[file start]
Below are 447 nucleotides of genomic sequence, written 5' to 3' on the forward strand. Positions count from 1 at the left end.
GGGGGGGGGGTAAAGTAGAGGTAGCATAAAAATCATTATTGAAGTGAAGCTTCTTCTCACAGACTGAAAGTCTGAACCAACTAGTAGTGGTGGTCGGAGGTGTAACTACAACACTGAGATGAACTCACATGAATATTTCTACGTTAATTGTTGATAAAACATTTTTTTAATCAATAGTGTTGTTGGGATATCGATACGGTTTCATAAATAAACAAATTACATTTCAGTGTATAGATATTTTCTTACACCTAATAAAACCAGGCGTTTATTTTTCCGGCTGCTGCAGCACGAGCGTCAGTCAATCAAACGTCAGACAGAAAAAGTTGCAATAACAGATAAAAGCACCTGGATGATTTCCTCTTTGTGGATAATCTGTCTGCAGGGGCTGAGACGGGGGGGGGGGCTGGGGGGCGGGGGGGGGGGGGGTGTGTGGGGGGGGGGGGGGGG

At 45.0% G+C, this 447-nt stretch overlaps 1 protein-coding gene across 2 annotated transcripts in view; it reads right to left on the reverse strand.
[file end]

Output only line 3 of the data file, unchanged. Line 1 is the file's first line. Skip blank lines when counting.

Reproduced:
At 45.0% G+C, this 447-nt stretch overlaps 1 protein-coding gene across 2 annotated transcripts in view; it reads right to left on the reverse strand.